Placing History Into the Future

Will Stetson’s ode to history be a success despite setbacks? Only the future can tell.


Chase Berger, News Section Editor

In February of 2020, the idea of a Stetson time capsule was conceived by Dakota Figaro and other members of Phi Alpha Theta History Honor Society. However, due to COVID-19, it remained an idea until almost two years later, the society’s 80th anniversary. On Oct. 15, 2021, the Phi Alpha Theta History Honor Society announced its plans to compile a time capsule and bury it under the new construction of the Cici and Hyatt Brown Hall for Health and Innovation and set it to be opened 50 years from now, in 2072. This was a perfect and unique opportunity for the Stetson community to be a part of the university’s history and help fund the honor society.

The announcement stated that the entire Stetson community was welcome to purchase tickets. There were two different colors—one for students and the other for non-students. Each ticket holder had the chance to bury an object in one time capsule and a message in the other adjacent one. With their announcement officially published, the honor society waited in anticipation for ticket sales to role in. They sent out a reminder on Oct. 16, 2022, urging faculty members and students to participate. By Nov. 15, after a second reminder announcement was posted almost a month later, they were still waiting.

“We had a really big promotion program on this,” Dr. Kimberly Reiter, the advisor of Phi Alpha Theta said. “We wrote to alumni, we wrote to trustees, we wrote to students, we wrote to faculty, and it failed. We had 25 participants with all of that promotion.”

Despite the small number of participants, Dr. Reiter is adamant that it will be a worthwhile experience for the 25 who bought tickets. “For the 25 who participated, it wasn’t a failure, because their legacy will be there 50 years from now when they open up the capsule.”

Nicholas Dieux ’25, one of the 25 participants, is excited about the time capsule and considers it a persona success: “I chose to participate in the time capsule project because I want to come back after many years and remember why I love this school so much,” he said. “About two months ago, I lost one of my best friends to liver cancer. I’m going to write a letter to him and put it in the time capsule, as well as a letter talking about my life right now, where I want to end up, and just some things I look forward to.”

Though the ceremony will be much smaller than original anticipated, Dr Reiter described it as a “very quiet burial” during the summer when all participants will be invited to attend. It will go beneath a designated plague in the garden of the new health sciences building. The ceremony’s date will be determined once the garden is planted. The time capsule is going to be the last thing to go in, the last piece of a yearlong construction project.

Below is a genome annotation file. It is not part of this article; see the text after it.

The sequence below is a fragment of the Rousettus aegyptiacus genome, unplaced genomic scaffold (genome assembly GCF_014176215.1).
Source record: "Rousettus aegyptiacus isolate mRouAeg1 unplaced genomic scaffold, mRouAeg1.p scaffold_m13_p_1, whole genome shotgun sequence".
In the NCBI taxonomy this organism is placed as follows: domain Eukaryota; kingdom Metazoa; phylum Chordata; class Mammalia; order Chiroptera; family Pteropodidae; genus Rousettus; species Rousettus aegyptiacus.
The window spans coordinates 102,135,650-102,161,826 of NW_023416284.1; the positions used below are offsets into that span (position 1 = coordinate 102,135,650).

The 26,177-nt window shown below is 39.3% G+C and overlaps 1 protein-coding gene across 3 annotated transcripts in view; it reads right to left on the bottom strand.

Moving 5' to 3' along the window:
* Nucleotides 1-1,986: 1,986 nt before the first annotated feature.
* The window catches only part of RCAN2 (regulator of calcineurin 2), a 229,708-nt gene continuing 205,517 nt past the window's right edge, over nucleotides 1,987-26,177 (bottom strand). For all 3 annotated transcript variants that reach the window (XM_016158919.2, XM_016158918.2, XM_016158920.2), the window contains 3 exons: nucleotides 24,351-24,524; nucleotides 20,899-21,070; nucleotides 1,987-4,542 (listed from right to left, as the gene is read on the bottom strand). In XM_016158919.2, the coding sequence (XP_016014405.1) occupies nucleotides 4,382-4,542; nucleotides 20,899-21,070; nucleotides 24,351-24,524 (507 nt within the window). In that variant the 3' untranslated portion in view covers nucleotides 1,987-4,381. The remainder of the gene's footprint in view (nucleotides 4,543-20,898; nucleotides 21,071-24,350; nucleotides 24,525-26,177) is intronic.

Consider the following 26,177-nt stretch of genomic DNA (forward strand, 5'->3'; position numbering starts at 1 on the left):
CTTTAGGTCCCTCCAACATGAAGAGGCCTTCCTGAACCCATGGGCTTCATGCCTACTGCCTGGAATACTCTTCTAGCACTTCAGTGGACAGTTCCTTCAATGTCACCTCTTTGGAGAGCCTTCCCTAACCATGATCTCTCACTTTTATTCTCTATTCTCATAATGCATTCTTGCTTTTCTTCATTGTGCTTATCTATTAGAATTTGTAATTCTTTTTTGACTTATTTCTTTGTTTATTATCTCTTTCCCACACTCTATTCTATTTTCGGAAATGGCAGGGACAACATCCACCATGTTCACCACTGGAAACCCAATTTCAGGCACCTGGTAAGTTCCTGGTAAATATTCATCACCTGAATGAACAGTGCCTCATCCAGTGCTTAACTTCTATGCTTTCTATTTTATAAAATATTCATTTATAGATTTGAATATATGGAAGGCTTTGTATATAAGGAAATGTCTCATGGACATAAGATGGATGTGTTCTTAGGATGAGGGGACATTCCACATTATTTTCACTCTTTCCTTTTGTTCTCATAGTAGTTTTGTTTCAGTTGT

While there were only a handful of people who bought raffle tickets, the Phi Alpha Theta History Honor Society did successfully reach its financial goal of funding the Phi Alpha Theta State Conference. For the first time in two years, the conference will take place, with students from around the state congregating at Stetson University to present their papers on various history topics.

“We’re really, really excited,” Dr. Reiter said. “We’re generating the enthusiasm that will take us to an even bigger regional conference… Stetson said enough [waiting around], we’ve got to do this. We have gotten kudos from seven or eight schools that are sending students and another couple of schools that are sending advisors… I think we have stirred the pot, and it’s going to be a fun day.”

While she questioned why people might not have cared about participating in the time capsule, Dr. Reiter hopes everyone would take something away from it: “I hope that the current generation of Stetson students takes way from this, that their lives are ephemeral,” Dr. Reiter explained. “If you just record things on Instagram, or Facebook, or whatever it is that you’re recording things on now, those photos, those memories, they disappear.”

She urges students to “start taking physical photographs, physical mementos, keep them in a box for heaven’s sake, but make copies of everything because one of these days, 10 years from now, 20 years from now, 50 years from now, you’re going to want your own time capsule. You’re going to want to remember friendships you had going on, remember the successes, you’re going to want to remember all the stupid crazy goofy things you do. And it won’t be on your phone.”

She also has hopes for those who open the time capsule 50 years from now: “I hope they get a wonderful snapshot of what you all were line in 2022. The pains that you’ve had to go through, the COVID, the anxieties about the world… They will get an idea of the triumphs that you’ve had, the ability to work through challenges, and to come out glad that they had a Stetson experience… But won’t it be kind of cool to put a little of ourselves into a capsule and wonder what those who can come back will think about this? What will their grandchildren think of them? What will the people they meet think about 2022? For you, everything is here and now. Imagine opening something from 1972. What would those students say to you?”

Whether you consider the time capsule to be a failure or success, a unique piece of Stetson history will be placed in the ground, only allowed to be open 50 years from now. This is the university’s ode to our history, to our current generation. What it will say to those who open it is yet to be written.